wrong and, ultimately, elitist.

It’s the Inequality, Stupid!

According_x000D_
to an Oxfam report released earlier this week, “the number of billionaires in_x000D_
the world has more than doubled to 1,646 since the financial crisis of 2009.”_x000D_
The report also found that “the 85 richest individuals in the world_x000D_
have as much wealth as the poorest half of the global population.” In Britain alone, the five richest families have_x000D_
the same wealth as the 12 million poorest individuals.

Brand rightly sees the need for change in these outrageous statistics, and in his new book, Revolution,_x000D_
he speaks at length about the long-term effects of what such levels of_x000D_
inequality do to us all.

“When travelling in impoverished regions in galling luxury,_x000D_
as I have done, you have to undergo some high-wire ethical arithmetic to_x000D_
legitimise your position,” he writes. “If you can’t geographically separate_x000D_
yourself from poverty, then you have to do it ideologically. You have to believe_x000D_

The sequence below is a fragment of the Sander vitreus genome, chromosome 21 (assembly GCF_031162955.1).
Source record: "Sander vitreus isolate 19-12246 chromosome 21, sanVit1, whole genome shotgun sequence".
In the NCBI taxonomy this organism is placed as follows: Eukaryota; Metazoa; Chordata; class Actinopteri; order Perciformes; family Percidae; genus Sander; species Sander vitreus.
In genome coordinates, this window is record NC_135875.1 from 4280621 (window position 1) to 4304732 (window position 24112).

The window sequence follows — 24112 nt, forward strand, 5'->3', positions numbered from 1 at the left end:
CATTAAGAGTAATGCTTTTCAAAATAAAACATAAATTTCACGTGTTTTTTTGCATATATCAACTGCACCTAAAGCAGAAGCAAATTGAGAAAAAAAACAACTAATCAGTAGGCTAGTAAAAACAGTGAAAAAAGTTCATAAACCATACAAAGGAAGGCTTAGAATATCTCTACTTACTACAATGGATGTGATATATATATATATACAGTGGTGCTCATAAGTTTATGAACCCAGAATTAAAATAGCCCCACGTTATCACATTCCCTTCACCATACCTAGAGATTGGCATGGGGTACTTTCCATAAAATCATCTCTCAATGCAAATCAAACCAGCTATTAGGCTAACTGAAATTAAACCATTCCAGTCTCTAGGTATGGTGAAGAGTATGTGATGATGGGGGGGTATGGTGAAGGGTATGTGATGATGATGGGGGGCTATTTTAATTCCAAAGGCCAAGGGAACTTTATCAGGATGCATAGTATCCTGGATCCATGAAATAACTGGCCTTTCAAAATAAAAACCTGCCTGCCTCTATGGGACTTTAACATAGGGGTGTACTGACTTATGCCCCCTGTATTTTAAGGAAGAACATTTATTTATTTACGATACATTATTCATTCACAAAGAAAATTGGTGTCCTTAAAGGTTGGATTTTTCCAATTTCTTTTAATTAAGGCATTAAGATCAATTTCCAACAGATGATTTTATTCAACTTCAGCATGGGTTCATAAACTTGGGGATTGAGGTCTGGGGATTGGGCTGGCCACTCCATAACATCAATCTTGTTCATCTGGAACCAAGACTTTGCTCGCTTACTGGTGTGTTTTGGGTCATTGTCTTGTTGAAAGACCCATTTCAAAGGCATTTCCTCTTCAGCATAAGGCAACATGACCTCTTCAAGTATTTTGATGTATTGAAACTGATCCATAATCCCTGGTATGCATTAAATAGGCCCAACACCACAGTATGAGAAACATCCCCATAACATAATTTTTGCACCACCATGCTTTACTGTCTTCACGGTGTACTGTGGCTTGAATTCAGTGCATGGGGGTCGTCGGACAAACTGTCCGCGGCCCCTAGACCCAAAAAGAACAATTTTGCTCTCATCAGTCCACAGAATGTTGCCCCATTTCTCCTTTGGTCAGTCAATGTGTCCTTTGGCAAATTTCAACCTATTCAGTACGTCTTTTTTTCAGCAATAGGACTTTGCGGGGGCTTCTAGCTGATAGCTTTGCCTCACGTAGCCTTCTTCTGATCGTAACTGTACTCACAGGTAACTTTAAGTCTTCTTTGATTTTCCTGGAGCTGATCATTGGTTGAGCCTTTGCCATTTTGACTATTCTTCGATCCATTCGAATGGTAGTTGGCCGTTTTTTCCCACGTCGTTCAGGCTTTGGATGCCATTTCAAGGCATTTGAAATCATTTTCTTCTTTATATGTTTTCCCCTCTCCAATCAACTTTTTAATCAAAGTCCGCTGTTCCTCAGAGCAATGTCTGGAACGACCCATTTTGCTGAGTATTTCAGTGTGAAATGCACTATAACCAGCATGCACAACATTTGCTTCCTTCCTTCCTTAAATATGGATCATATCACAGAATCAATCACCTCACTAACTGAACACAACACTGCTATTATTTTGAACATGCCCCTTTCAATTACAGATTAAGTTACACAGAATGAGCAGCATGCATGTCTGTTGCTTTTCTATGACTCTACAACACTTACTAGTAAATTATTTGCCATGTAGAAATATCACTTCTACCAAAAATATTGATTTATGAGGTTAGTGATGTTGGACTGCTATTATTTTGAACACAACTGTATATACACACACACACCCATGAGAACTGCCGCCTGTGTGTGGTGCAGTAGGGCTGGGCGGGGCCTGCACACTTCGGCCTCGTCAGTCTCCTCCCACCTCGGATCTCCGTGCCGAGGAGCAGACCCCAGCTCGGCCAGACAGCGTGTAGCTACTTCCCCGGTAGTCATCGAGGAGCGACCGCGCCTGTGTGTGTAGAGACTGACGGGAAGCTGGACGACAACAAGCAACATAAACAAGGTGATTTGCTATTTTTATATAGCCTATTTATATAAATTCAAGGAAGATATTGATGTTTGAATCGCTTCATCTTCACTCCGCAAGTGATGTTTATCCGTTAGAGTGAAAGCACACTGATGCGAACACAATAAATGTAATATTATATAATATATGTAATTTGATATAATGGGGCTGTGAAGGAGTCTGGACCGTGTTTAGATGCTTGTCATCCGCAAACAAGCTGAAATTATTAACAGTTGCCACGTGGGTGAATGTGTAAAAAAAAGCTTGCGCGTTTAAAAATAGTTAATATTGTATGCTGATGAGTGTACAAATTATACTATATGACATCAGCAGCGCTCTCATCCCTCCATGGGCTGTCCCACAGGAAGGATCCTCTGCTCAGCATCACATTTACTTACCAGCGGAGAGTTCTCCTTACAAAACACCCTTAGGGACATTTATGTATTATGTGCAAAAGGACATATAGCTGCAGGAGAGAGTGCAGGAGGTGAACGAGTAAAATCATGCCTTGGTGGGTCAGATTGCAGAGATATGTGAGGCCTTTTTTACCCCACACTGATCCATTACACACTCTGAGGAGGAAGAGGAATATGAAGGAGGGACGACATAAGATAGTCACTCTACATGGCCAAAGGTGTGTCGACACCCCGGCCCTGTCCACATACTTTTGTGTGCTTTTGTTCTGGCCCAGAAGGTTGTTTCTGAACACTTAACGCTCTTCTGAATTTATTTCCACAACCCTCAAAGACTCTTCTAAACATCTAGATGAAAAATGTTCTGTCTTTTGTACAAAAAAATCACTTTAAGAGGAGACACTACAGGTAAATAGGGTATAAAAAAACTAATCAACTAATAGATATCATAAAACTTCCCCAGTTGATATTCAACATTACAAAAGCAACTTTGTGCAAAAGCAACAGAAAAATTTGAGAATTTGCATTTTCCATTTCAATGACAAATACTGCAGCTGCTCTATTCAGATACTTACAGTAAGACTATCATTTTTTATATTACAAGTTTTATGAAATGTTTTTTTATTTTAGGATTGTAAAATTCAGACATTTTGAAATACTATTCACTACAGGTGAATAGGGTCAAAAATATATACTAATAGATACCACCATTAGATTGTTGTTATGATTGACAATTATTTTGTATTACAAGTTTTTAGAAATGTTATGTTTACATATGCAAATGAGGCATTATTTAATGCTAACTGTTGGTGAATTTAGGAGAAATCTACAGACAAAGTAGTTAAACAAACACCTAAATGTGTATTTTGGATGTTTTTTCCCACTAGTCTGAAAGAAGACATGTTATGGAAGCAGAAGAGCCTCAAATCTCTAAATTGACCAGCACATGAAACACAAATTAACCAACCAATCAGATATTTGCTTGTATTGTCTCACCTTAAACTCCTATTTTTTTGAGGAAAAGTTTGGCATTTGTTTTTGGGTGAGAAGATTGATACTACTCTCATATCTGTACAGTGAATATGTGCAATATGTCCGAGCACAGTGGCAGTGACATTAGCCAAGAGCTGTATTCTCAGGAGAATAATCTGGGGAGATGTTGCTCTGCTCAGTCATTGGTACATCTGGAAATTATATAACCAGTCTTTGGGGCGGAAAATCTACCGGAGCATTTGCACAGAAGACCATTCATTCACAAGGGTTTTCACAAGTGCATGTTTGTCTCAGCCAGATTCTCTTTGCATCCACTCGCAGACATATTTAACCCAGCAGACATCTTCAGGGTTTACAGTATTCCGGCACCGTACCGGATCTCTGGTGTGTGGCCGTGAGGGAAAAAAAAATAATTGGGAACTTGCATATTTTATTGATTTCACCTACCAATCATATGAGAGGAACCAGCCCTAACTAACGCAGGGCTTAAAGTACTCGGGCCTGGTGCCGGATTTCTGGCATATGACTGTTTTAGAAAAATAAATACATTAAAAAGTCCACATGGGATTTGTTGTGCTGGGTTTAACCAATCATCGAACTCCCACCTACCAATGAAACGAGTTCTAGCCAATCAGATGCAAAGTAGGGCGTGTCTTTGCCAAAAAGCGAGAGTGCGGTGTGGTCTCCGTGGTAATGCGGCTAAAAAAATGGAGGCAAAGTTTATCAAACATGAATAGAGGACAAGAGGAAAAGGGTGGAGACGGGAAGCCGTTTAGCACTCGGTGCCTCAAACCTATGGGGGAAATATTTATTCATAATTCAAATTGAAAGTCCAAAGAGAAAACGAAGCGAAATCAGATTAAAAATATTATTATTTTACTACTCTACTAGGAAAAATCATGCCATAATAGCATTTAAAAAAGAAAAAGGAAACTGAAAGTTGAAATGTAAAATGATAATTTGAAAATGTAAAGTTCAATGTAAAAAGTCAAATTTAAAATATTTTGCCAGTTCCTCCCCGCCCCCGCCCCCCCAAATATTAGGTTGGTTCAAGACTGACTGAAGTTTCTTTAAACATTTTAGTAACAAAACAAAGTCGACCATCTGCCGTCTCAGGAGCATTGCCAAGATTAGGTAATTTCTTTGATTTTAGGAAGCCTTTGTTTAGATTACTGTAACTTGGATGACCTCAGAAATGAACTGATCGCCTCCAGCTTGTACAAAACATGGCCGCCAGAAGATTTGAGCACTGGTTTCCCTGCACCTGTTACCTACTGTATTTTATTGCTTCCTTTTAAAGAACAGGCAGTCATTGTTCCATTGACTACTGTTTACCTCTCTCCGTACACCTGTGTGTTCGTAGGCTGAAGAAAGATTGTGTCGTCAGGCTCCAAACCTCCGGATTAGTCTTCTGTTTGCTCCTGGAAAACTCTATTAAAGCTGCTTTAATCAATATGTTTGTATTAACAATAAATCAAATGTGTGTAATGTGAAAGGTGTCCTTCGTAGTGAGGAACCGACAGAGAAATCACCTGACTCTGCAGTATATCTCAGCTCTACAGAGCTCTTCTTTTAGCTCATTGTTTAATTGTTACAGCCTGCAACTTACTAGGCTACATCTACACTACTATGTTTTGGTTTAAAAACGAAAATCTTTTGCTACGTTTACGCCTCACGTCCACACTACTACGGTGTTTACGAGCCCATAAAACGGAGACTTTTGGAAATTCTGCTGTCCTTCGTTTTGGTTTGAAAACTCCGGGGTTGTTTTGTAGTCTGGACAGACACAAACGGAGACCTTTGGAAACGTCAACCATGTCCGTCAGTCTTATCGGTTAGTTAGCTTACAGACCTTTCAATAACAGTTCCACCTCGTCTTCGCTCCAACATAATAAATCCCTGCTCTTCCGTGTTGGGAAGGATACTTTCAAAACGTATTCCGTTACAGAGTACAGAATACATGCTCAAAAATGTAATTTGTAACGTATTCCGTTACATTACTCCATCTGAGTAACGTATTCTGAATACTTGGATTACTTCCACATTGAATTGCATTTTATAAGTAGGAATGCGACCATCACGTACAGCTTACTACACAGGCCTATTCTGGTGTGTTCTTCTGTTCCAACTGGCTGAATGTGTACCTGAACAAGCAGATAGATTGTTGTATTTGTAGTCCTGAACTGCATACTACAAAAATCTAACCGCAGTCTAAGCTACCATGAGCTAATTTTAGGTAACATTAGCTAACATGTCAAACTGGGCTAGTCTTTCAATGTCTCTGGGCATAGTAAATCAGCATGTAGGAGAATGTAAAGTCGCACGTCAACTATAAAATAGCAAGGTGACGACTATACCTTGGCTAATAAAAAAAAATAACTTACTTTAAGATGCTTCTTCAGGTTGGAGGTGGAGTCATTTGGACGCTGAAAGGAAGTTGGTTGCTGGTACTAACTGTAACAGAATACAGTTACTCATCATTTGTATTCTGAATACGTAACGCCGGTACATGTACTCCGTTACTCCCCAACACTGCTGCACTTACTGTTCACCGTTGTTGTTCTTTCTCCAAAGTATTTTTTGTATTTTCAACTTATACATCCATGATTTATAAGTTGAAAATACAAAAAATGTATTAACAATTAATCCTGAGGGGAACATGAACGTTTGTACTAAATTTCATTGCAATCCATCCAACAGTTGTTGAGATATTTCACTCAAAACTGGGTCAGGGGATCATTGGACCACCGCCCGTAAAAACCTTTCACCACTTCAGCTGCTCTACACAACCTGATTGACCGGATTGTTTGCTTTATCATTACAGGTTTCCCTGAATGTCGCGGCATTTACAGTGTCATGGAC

inequality is OK. You have to accept the ideas that segregate us from one_x000D_
another and nullify your human instinct for fairness.”

Ultimately,_x000D_
Brand calls for the end of modern capitalist society in favor of a multitude of_x000D_
self-governing communities that practice ecologically sustainable agriculture_x000D_
with an emphasis on spiritual well-being.

Of_x000D_
course, Forbes and the Washington Post love to point out Brand’s_x000D_
current $15 million estimated net worth as an insurmountable trump against his_x000D_
utopian ideals. This common argument made against Brand is misleading. Inequality,_x000D_
as it stands today, is the result of the oligarchic rule that represents the_x000D_
interests of a fraction of the global population, not second-tier British_x000D_
entertainers.